NEW YORK (AP) — Army veteran Jose Belen says the horrors of the Iraq War left him with post-traumatic stress disorder, and the drug that helped him cope best with the symptoms was one his Veterans Affairs doctors could not legally prescribe: marijuana.

“Once I did use cannabis, immediately I felt the relief,” said Belen, who is now working with other medical marijuana users to mount a long-shot court challenge to federal laws criminalizing the drug.

The 35-year-old, married father of two is one of five plaintiffs in a lawsuit claiming that the government’s decision to classify marijuana as dangerous is irrational, unconstitutional and motivated by politics, not hard science.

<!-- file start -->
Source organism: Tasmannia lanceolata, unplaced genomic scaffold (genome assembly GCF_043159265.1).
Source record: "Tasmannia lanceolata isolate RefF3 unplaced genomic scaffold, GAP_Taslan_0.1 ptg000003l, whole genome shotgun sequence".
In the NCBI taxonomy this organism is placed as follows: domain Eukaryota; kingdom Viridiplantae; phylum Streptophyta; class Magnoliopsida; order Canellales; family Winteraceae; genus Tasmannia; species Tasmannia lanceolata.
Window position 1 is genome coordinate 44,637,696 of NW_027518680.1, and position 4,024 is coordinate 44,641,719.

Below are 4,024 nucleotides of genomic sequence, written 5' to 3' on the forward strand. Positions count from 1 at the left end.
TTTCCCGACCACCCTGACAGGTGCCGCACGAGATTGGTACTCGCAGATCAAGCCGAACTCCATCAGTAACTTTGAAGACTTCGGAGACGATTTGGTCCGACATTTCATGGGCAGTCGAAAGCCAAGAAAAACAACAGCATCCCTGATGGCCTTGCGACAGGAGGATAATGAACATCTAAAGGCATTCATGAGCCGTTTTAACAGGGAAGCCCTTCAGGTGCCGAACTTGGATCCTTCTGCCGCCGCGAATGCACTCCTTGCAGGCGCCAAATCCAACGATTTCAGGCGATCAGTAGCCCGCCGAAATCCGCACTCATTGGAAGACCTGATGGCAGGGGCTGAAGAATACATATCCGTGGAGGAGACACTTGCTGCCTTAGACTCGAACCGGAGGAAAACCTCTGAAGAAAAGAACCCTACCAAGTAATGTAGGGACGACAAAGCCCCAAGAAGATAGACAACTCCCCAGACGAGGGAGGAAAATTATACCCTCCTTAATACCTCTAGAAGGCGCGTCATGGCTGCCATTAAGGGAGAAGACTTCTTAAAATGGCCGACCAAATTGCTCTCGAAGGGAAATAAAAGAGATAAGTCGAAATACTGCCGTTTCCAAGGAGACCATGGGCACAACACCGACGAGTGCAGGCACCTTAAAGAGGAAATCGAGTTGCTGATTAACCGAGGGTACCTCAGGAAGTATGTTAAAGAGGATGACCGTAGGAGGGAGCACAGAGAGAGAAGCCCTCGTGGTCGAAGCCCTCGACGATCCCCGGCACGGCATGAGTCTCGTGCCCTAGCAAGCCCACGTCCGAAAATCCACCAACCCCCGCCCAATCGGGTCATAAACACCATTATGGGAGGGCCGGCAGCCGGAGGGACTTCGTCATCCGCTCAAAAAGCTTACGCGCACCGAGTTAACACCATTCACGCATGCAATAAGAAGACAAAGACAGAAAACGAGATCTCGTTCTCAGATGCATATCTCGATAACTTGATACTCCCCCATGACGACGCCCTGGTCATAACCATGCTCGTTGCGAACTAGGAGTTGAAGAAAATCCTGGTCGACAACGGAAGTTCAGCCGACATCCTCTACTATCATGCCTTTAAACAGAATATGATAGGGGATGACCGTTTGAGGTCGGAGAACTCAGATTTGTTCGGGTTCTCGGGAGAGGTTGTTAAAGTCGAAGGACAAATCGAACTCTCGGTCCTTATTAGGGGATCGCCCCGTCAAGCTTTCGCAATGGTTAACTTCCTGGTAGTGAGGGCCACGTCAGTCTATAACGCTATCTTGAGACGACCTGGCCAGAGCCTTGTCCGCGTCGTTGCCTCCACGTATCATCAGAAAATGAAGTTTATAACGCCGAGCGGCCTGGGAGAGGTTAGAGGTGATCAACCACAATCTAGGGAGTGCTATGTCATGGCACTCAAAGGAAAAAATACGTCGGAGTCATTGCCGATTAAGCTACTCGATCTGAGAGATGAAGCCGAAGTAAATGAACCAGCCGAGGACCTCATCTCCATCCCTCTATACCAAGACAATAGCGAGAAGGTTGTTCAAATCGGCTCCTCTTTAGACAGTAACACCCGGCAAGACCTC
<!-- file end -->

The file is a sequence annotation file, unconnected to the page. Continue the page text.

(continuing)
A government lawyer argued Wednesday before U.S. District Judge Alvin Hellerstein in New York that the case should be dismissed, citing precedents in which judges upheld the constitutionality of existing marijuana laws.

The government also is arguing that the plaintiffs have not petitioned the Drug Enforcement Agency to reclassify marijuana.

Photo: Mark Lennihan, AP

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Iraq war veteran Jose Belen, who takes marijuana to treat post-traumatic stress disorder, poses in front of federal court, Tuesday, Feb. 13, 2018, in New York. Belen is one of five plaintiffs in a lawsuit challenging federal marijuana laws. He is set to appear in a New York courtroom on Wednesday for arguments in a lawsuit that claims classifying marijuana as a dangerous drug is irrational and unconstitutional. less Iraq war veteran Jose Belen, who takes marijuana to treat post-traumatic stress disorder, poses in front of federal court, Tuesday,

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